Mia suocera (mother-in-law) did elaborate. She said that it is important to use a pasta that goes with the sauce. She offered examples that are helpful. She said that a thin pasta like linguine or spaghetti is better with a sauce that has oil as a prominent ingredient, thus, the spaghetti con le vongole. A creamy sauce is good with a pasta which has a hole in it so that it can seep inside and add to the flavor; she gave ragu as an example. A larger solid pasta is good with a sauce that has larger pieces in it; she used farfalle for a pasta con gamberetti e zucchine.

Great cooking is both science and art.  So, while Italians may agree with the principle of matching pasta with sauce, I found out that individual taste can still vary greatly.   After dinner (during the “let it out” phase of our meal time – see the previous blog of that title), my suocero (father-in-law) shared his ideas about which shape is best. He prefers the shorter and thicker pasta shapes.  Some of us stated a preference for the number 7 thickness of spaghetti while others preferred the number 5. My suocera argued for the longer thinner pasta shapes.

I suggest that you play around with the science and art of pasta shapes.  At the beginning, follow the three guiding principles that my suocera presented above.  Then, play around with the different shapes depending on the sauce that you make.  Be creative with the process, listen to the opinions around your table, get excited about it, argue about them, and above all, enjoy your food. . . all the while remembering. . . that shape does matter!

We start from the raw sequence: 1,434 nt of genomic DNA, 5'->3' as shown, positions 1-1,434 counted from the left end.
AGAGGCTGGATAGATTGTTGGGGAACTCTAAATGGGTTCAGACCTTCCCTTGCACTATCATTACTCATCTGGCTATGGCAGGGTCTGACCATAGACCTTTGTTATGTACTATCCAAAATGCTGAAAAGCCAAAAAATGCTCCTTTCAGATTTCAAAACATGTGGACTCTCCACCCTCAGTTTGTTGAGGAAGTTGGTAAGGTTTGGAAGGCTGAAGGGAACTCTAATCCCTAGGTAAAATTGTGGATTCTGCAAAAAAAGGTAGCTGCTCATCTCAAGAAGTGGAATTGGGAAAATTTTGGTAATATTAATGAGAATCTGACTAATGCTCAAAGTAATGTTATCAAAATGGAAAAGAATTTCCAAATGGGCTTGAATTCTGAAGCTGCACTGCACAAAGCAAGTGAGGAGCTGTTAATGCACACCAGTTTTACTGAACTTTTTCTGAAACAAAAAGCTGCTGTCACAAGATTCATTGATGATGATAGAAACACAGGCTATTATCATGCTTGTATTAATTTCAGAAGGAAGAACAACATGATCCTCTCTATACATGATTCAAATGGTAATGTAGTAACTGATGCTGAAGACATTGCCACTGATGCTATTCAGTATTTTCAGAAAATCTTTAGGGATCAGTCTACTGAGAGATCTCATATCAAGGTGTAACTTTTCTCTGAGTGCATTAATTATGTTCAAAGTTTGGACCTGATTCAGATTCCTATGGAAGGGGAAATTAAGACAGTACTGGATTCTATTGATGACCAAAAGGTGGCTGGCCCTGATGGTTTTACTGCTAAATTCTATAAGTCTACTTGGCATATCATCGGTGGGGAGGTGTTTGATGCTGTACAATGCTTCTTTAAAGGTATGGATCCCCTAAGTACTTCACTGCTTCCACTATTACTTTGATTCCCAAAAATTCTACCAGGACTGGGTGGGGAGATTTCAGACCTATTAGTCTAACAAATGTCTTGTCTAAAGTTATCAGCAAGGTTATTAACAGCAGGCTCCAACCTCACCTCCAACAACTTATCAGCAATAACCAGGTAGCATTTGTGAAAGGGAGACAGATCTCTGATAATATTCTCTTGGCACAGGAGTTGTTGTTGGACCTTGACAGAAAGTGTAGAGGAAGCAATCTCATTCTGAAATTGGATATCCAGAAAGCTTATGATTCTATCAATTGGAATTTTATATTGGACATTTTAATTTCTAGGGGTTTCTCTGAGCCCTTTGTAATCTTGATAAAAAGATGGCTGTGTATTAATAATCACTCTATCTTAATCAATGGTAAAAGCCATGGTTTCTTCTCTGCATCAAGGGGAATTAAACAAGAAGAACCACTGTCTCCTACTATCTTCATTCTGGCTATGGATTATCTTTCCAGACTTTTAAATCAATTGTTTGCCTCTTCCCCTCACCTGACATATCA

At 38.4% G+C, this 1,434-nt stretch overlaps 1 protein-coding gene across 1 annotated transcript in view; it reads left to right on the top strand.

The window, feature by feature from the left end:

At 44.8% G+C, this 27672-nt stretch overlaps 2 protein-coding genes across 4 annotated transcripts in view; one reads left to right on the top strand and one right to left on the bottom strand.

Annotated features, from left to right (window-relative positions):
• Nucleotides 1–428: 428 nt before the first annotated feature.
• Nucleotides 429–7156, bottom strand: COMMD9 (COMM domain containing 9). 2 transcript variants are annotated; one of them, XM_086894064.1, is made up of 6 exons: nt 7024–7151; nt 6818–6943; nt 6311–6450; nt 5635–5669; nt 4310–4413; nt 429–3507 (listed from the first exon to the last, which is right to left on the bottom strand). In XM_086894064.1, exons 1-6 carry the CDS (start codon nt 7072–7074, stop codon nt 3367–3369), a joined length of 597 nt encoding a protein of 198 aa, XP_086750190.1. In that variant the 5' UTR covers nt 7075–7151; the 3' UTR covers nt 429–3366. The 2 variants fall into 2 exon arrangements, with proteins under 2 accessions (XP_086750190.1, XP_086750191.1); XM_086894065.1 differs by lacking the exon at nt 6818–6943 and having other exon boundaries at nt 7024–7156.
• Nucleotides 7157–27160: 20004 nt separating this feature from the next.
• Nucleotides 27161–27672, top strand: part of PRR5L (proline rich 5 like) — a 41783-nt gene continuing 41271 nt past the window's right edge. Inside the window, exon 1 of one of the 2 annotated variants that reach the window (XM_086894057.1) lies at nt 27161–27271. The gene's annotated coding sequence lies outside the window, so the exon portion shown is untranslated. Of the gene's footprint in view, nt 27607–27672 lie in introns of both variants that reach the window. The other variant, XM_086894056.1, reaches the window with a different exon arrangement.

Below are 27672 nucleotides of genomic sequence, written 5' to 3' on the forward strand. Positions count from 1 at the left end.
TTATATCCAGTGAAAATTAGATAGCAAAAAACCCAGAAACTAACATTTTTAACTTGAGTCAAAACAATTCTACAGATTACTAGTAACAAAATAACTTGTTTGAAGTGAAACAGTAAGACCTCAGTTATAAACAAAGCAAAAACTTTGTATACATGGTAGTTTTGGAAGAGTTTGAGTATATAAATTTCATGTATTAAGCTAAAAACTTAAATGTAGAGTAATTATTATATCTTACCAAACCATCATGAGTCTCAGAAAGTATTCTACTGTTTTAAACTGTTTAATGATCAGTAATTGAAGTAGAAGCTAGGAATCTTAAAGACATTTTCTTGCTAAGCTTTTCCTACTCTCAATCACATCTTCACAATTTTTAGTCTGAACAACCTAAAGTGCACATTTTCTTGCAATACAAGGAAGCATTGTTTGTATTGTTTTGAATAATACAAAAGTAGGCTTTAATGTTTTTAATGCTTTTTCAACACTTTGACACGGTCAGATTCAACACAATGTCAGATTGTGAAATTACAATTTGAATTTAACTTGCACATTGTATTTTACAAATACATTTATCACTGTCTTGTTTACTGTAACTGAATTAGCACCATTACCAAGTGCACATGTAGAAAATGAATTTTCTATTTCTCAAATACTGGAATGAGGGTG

Living on the Corso

In the summer of 2004, Marco and I were strolling the Corso of Cremona on a warm summer evening. As we are want to do, we stopped to peak at properties for sale. We do this in places that we visit and love. We stop and dream a little about owning a place in the vacation destination of the moment. Of course, Cremona is vacation, but also childhood home of Marco and a place with many family and friends, our home away from home!

So, I don’t know what was different this particular time that we stopped to look at properties. . . but  we went a step further. We said, “those prices are doable”, “we could get a mortgage and scrounge up the down payment”, “why don’t we make an appointment and see a few”?

We did meet with a realtor. The price that caught our attention was of an average apartment in the downtown with dated bathroom and kitchen. We did the math and schemed of renting it out and dreamed of owning property in Italy! We then said to ourselves that if we own a place, we want to be proud of it.  Would we want to live there? The little apartment was nice, but not of the quality that we would be proud to own. So, we kept looking.